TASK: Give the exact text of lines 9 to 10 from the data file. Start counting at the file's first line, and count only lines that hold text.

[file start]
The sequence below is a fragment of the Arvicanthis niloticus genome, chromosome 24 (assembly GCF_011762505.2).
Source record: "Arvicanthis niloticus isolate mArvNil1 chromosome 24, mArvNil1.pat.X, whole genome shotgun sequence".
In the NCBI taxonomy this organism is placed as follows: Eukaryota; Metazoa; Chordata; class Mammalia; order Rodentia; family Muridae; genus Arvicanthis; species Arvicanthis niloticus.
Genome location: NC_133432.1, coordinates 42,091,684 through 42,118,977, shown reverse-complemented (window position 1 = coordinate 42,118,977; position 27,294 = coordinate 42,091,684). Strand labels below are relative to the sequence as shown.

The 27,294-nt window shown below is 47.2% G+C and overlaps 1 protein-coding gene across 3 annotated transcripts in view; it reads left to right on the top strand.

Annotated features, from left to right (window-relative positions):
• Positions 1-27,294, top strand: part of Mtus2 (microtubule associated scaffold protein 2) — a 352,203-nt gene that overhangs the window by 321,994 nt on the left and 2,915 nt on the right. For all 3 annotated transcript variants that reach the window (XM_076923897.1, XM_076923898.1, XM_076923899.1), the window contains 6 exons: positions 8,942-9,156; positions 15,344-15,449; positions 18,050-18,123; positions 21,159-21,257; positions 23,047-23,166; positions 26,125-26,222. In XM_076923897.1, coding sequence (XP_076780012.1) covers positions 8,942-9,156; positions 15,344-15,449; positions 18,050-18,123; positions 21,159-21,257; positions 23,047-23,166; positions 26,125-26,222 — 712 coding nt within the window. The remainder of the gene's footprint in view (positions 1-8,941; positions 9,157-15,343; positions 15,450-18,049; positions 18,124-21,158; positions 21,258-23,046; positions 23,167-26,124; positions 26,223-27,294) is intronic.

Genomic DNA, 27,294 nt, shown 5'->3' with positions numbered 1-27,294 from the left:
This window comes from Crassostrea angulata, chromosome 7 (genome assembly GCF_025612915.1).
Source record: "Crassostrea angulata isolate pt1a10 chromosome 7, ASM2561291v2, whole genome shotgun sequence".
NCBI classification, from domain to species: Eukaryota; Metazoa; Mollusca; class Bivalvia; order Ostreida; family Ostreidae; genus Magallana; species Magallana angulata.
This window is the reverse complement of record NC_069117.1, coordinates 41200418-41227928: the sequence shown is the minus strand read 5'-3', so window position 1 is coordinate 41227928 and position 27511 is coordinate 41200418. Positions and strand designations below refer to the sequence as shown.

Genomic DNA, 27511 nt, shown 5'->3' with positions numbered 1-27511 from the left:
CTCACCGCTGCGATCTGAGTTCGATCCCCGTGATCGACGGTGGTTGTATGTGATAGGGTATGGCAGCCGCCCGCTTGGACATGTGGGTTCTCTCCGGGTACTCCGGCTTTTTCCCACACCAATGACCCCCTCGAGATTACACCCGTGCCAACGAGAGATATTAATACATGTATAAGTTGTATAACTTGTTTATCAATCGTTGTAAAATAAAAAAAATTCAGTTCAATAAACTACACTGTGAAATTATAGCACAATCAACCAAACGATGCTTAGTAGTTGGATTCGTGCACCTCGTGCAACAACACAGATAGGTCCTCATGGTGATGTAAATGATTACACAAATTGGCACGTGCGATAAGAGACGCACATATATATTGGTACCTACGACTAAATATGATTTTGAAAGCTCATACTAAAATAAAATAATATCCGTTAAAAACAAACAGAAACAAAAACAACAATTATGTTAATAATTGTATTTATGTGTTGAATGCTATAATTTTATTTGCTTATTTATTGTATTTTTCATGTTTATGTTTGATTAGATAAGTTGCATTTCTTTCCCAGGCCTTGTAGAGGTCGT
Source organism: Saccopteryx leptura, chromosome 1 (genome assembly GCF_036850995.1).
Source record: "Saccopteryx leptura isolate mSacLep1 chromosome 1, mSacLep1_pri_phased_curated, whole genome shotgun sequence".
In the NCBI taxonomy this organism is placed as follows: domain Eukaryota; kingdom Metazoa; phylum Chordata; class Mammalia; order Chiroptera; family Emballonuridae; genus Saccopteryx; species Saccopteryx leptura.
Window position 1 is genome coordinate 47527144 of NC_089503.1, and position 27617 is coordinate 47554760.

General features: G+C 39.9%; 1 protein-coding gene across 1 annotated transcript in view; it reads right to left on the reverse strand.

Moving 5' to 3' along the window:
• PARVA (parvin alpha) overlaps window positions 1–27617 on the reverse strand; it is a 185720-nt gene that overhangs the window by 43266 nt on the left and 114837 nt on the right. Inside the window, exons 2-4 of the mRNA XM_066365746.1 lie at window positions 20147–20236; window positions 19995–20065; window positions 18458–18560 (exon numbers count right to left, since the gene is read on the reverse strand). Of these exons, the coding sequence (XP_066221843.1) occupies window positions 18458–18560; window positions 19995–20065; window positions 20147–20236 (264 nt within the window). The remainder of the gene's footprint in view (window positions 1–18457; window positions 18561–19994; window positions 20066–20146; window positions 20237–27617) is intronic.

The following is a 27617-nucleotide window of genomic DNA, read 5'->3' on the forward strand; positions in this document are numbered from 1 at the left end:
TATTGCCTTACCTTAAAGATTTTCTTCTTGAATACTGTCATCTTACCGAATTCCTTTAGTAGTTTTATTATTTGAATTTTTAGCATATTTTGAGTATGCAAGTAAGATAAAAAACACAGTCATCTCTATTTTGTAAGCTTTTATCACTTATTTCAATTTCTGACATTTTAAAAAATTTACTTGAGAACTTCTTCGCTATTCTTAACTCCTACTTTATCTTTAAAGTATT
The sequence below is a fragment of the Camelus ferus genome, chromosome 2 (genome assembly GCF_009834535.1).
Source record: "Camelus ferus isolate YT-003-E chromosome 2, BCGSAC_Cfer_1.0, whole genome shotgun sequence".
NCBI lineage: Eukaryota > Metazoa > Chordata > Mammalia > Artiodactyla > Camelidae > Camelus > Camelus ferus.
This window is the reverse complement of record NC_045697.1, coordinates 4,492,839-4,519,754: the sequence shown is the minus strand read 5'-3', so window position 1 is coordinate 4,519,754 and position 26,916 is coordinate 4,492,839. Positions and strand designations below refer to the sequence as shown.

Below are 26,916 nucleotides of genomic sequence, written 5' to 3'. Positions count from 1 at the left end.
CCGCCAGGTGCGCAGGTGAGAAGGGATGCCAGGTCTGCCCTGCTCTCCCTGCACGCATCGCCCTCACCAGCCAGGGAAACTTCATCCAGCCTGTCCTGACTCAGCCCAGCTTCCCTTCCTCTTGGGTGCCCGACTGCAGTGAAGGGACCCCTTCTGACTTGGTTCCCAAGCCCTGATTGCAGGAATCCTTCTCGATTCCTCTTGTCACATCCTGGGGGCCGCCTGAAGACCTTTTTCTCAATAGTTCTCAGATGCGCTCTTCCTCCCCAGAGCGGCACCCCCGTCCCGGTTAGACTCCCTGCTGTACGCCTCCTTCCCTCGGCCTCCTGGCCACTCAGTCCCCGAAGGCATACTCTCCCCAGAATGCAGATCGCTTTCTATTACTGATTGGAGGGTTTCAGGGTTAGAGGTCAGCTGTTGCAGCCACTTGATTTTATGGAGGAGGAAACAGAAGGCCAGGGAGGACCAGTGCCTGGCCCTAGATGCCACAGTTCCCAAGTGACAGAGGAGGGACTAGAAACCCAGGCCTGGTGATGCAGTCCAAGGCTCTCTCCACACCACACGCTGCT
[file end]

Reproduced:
This window comes from Crassostrea angulata, chromosome 7 (genome assembly GCF_025612915.1).
Source record: "Crassostrea angulata isolate pt1a10 chromosome 7, ASM2561291v2, whole genome shotgun sequence".